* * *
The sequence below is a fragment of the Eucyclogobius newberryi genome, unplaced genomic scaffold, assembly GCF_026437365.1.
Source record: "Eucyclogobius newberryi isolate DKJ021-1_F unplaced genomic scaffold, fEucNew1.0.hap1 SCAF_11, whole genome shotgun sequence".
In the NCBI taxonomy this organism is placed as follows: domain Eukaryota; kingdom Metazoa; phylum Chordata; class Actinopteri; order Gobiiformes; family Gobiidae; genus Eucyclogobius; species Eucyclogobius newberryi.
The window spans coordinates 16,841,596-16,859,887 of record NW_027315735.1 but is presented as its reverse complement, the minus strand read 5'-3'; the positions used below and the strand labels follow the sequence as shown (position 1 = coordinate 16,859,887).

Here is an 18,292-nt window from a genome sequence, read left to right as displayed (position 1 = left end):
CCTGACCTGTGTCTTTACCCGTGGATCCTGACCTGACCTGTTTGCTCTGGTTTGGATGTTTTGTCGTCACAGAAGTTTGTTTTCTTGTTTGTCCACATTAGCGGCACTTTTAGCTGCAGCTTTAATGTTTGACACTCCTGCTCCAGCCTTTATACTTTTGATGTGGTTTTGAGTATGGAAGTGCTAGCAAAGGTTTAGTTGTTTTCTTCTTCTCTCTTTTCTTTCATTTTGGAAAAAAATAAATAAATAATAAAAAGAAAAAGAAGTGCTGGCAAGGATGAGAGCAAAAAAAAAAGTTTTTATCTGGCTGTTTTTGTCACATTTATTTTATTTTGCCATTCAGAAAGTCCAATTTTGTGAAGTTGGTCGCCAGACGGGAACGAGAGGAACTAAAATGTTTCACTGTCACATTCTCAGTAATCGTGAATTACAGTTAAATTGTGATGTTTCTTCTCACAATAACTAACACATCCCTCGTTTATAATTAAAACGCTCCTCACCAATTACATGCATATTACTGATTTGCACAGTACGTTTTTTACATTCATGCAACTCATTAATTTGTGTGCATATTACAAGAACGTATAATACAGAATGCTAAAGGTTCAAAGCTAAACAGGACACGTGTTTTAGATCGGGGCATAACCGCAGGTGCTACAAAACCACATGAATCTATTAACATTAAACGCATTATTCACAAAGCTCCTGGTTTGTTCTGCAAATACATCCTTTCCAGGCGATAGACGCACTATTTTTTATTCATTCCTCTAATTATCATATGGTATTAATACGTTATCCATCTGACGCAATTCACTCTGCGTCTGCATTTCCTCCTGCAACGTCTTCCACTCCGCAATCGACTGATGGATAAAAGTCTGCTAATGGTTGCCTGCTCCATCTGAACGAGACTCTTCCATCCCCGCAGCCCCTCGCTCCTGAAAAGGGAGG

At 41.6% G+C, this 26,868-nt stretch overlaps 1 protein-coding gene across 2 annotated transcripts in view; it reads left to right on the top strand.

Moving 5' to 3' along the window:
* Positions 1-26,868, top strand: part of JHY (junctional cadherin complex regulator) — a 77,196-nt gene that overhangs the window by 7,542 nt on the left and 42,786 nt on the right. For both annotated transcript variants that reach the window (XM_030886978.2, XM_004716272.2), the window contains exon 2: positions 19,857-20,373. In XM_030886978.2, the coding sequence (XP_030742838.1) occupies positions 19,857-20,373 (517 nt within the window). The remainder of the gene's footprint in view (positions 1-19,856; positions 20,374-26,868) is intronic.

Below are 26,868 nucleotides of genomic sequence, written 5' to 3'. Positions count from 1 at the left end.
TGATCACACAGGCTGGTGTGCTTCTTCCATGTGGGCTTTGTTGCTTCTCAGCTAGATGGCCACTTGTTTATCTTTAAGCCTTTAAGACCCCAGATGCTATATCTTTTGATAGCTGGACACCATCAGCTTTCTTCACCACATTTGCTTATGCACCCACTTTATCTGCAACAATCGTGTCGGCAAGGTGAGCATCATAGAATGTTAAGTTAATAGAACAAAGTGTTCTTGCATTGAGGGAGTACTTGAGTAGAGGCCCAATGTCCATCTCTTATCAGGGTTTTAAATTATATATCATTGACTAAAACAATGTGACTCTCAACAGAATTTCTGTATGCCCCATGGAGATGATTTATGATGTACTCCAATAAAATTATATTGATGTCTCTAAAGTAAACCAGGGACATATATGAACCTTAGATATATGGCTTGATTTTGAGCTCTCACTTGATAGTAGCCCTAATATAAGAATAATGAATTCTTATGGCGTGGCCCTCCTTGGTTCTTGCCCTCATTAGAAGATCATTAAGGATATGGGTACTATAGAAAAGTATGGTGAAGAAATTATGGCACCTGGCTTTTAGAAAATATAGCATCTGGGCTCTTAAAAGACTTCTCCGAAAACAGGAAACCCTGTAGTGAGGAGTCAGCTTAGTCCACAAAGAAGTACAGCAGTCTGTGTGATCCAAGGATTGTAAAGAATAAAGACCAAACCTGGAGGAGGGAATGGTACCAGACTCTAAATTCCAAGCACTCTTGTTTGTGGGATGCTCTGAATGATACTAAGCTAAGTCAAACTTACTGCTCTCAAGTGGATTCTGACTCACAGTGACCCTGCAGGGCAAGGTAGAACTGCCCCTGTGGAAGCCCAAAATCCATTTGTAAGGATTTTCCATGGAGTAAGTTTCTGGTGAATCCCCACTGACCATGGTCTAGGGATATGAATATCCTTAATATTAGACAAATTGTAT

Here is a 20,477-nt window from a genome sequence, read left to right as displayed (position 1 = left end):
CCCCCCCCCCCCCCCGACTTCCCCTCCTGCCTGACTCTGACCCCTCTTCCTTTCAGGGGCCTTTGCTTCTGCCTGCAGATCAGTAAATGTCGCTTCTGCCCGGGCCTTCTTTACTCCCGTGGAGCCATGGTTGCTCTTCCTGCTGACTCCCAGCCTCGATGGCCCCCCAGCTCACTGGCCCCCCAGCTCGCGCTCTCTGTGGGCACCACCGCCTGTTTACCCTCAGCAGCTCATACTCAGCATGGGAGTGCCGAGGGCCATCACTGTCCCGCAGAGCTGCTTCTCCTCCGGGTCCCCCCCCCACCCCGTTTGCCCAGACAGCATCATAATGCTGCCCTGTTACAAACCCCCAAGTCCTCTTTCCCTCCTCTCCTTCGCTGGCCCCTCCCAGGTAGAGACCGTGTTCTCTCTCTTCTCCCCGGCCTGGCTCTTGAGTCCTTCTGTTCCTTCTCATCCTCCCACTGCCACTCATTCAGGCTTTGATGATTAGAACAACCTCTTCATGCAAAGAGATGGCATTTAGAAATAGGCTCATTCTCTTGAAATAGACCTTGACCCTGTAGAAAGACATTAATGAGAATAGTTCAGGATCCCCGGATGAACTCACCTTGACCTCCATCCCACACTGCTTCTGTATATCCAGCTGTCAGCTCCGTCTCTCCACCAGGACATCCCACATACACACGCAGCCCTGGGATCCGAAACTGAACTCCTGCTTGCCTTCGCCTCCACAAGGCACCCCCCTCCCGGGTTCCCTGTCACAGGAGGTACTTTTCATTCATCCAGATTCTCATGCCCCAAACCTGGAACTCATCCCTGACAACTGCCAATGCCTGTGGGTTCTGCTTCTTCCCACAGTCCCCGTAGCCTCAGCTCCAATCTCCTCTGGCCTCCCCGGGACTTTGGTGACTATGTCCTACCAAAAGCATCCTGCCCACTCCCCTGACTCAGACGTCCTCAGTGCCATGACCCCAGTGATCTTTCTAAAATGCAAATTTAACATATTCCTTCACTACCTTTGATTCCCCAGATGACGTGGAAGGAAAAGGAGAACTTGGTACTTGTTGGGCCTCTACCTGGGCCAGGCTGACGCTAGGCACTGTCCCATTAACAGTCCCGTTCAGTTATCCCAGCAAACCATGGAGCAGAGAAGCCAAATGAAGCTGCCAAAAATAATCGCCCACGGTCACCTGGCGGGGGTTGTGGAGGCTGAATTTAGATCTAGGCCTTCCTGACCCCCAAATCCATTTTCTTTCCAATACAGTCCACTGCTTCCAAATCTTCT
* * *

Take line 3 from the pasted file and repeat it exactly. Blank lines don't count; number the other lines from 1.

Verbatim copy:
In the NCBI taxonomy this organism is placed as follows: domain Eukaryota; kingdom Metazoa; phylum Chordata; class Actinopteri; order Gobiiformes; family Gobiidae; genus Eucyclogobius; species Eucyclogobius newberryi.